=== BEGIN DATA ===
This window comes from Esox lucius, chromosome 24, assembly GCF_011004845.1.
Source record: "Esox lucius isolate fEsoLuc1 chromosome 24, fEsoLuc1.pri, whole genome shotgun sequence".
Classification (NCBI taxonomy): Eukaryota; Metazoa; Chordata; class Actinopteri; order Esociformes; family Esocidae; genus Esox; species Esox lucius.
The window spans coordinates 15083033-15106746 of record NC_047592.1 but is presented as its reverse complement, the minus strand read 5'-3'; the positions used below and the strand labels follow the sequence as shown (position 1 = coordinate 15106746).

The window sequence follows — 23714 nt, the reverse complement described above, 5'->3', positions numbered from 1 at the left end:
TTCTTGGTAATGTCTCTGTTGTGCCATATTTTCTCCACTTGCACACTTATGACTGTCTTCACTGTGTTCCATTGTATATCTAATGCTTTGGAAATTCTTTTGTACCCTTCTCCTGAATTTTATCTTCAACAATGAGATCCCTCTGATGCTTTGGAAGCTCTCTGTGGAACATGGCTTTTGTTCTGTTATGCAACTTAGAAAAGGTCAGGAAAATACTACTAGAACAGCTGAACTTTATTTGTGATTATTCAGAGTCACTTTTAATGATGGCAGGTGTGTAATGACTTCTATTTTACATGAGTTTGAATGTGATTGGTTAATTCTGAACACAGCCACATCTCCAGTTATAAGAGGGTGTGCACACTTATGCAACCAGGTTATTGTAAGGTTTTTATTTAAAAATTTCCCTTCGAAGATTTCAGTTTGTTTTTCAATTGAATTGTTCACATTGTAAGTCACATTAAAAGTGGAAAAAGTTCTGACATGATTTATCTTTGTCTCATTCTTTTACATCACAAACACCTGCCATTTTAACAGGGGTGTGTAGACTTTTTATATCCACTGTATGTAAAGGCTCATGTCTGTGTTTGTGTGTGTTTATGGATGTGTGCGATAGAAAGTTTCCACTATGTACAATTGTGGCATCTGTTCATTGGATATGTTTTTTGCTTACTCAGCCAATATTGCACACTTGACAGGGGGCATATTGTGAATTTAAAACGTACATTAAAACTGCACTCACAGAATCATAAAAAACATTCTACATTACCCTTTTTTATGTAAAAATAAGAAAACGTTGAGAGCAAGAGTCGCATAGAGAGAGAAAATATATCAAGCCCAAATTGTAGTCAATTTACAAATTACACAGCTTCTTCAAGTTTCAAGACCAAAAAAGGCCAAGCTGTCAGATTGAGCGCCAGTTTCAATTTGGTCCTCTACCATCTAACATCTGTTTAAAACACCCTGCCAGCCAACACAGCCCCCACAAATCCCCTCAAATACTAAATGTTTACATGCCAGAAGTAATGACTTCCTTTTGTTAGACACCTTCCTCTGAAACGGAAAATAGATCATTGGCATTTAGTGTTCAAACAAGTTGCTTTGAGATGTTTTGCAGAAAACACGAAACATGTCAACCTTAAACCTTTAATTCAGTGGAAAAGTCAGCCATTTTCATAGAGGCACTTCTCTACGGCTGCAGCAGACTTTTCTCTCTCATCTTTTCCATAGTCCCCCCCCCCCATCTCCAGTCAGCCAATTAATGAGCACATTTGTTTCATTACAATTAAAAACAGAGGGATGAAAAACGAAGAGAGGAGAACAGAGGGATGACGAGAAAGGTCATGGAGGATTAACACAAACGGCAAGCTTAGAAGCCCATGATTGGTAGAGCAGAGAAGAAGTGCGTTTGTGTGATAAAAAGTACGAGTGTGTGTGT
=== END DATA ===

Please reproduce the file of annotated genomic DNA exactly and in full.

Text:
This window comes from Esox lucius, chromosome 24, assembly GCF_011004845.1.
Source record: "Esox lucius isolate fEsoLuc1 chromosome 24, fEsoLuc1.pri, whole genome shotgun sequence".
Classification (NCBI taxonomy): Eukaryota; Metazoa; Chordata; class Actinopteri; order Esociformes; family Esocidae; genus Esox; species Esox lucius.
The window spans coordinates 15083033-15106746 of record NC_047592.1 but is presented as its reverse complement, the minus strand read 5'-3'; the positions used below and the strand labels follow the sequence as shown (position 1 = coordinate 15106746).

The window sequence follows — 23714 nt, the reverse complement described above, 5'->3', positions numbered from 1 at the left end:
TTCTTGGTAATGTCTCTGTTGTGCCATATTTTCTCCACTTGCACACTTATGACTGTCTTCACTGTGTTCCATTGTATATCTAATGCTTTGGAAATTCTTTTGTACCCTTCTCCTGAATTTTATCTTCAACAATGAGATCCCTCTGATGCTTTGGAAGCTCTCTGTGGAACATGGCTTTTGTTCTGTTATGCAACTTAGAAAAGGTCAGGAAAATACTACTAGAACAGCTGAACTTTATTTGTGATTATTCAGAGTCACTTTTAATGATGGCAGGTGTGTAATGACTTCTATTTTACATGAGTTTGAATGTGATTGGTTAATTCTGAACACAGCCACATCTCCAGTTATAAGAGGGTGTGCACACTTATGCAACCAGGTTATTGTAAGGTTTTTATTTAAAAATTTCCCTTCGAAGATTTCAGTTTGTTTTTCAATTGAATTGTTCACATTGTAAGTCACATTAAAAGTGGAAAAAGTTCTGACATGATTTATCTTTGTCTCATTCTTTTACATCACAAACACCTGCCATTTTAACAGGGGTGTGTAGACTTTTTATATCCACTGTATGTAAAGGCTCATGTCTGTGTTTGTGTGTGTTTATGGATGTGTGCGATAGAAAGTTTCCACTATGTACAATTGTGGCATCTGTTCATTGGATATGTTTTTTGCTTACTCAGCCAATATTGCACACTTGACAGGGGGCATATTGTGAATTTAAAACGTACATTAAAACTGCACTCACAGAATCATAAAAAACATTCTACATTACCCTTTTTTATGTAAAAATAAGAAAACGTTGAGAGCAAGAGTCGCATAGAGAGAGAAAATATATCAAGCCCAAATTGTAGTCAATTTACAAATTACACAGCTTCTTCAAGTTTCAAGACCAAAAAAGGCCAAGCTGTCAGATTGAGCGCCAGTTTCAATTTGGTCCTCTACCATCTAACATCTGTTTAAAACACCCTGCCAGCCAACACAGCCCCCACAAATCCCCTCAAATACTAAATGTTTACATGCCAGAAGTAATGACTTCCTTTTGTTAGACACCTTCCTCTGAAACGGAAAATAGATCATTGGCATTTAGTGTTCAAACAAGTTGCTTTGAGATGTTTTGCAGAAAACACGAAACATGTCAACCTTAAACCTTTAATTCAGTGGAAAAGTCAGCCATTTTCATAGAGGCACTTCTCTACGGCTGCAGCAGACTTTTCTCTCTCATCTTTTCCATAGTCCCCCCCCCCCATCTCCAGTCAGCCAATTAATGAGCACATTTGTTTCATTACAATTAAAAACAGAGGGATGAAAAACGAAGAGAGGAGAACAGAGGGATGACGAGAAAGGTCATGGAGGATTAACACAAACGGCAAGCTTAGAAGCCCATGATTGGTAGAGCAGAGAAGAAGTGCGTTTGTGTGATAAAAAGTACGAGTGTGTGTGT